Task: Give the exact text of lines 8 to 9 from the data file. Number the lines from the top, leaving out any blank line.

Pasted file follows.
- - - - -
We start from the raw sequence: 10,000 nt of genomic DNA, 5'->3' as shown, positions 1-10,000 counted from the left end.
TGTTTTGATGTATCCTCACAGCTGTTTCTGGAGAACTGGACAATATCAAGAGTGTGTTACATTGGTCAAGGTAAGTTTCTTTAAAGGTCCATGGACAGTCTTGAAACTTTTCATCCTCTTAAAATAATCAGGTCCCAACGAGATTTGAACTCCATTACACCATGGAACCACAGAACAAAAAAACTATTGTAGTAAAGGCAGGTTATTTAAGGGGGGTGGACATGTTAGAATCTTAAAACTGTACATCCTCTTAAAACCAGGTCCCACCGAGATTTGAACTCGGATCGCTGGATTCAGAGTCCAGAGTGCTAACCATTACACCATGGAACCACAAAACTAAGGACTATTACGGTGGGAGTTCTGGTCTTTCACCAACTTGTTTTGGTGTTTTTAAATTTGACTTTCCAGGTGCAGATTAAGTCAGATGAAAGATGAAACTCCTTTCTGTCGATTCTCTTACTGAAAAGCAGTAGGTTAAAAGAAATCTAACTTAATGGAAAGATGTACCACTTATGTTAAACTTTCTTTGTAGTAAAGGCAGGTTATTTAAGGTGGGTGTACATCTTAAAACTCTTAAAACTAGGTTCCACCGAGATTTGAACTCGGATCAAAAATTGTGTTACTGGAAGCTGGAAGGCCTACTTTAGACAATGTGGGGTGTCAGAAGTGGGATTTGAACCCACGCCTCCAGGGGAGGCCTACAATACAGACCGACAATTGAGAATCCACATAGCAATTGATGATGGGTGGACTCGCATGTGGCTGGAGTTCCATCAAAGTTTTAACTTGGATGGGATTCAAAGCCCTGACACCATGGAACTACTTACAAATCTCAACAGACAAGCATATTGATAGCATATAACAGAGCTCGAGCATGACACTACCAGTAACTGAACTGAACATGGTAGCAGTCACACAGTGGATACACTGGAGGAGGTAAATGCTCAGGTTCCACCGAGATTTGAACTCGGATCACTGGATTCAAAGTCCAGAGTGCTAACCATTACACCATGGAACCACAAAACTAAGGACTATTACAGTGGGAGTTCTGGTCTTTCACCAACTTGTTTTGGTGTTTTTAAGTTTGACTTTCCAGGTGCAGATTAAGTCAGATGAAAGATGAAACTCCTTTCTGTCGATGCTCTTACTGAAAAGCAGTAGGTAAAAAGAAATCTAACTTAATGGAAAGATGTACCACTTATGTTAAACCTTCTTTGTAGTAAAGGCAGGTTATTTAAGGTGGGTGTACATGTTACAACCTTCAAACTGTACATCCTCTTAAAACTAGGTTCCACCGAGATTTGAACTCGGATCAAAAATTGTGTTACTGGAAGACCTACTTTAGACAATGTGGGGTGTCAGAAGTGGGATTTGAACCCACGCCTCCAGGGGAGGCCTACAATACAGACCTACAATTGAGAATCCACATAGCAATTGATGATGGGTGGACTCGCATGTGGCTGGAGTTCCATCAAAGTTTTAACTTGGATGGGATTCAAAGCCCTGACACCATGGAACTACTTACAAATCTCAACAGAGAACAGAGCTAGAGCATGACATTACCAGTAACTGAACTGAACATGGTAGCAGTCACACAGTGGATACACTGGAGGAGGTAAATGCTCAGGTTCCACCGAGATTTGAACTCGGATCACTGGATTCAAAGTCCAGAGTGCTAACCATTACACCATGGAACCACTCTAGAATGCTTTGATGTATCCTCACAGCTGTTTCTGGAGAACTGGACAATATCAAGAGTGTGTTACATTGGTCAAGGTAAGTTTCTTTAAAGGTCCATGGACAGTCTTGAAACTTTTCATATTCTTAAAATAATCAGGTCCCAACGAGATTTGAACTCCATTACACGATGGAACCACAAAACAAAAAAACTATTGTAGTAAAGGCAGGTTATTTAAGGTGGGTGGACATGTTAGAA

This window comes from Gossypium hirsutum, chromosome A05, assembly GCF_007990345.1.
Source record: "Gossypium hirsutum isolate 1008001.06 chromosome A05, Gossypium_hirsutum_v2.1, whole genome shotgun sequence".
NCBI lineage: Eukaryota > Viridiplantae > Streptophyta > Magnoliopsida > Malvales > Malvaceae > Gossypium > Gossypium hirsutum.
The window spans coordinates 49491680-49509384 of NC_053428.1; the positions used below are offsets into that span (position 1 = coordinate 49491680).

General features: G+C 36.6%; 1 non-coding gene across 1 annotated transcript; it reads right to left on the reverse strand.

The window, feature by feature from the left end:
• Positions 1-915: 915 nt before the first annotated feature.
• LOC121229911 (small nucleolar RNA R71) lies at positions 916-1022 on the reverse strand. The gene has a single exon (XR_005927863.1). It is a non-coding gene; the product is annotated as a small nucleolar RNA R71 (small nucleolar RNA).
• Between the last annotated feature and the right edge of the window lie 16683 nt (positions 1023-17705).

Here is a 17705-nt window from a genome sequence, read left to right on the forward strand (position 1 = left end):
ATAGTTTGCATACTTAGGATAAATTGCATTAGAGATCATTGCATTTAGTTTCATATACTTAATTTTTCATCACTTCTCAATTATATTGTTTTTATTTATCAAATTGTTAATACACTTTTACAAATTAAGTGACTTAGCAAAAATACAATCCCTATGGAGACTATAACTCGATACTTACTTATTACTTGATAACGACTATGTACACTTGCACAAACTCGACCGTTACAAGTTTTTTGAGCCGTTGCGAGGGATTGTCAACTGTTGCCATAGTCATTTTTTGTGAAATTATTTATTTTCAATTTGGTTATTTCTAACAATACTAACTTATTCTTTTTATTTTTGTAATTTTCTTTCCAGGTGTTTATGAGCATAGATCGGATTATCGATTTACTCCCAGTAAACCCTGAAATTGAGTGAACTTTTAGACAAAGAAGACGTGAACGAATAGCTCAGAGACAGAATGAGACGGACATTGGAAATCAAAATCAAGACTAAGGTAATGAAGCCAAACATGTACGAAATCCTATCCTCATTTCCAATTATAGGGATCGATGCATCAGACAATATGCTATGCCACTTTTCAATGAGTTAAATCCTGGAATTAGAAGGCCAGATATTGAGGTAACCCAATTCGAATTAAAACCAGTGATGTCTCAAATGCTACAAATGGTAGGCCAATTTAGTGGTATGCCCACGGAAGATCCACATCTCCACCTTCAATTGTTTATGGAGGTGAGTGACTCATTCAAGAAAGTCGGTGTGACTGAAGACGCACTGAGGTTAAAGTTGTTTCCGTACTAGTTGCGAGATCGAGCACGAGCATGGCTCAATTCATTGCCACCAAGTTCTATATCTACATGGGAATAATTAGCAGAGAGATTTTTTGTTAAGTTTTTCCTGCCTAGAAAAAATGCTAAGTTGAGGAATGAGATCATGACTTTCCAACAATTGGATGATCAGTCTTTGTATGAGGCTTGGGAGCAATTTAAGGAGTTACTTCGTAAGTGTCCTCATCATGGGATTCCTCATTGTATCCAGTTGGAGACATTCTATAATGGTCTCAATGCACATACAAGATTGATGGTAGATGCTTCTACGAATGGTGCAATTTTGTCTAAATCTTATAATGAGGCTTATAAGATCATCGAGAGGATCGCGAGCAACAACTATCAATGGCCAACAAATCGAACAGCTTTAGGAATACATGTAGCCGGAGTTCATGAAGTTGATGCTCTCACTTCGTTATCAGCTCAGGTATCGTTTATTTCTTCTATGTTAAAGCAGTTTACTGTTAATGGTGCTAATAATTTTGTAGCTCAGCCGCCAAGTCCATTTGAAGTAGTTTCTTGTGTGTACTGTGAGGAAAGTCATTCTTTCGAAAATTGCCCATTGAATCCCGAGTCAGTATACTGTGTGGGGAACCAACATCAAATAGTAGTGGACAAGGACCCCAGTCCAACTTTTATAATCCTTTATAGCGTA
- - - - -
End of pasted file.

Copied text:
The window, feature by feature from the left end:
• Positions 1-915: 915 nt before the first annotated feature.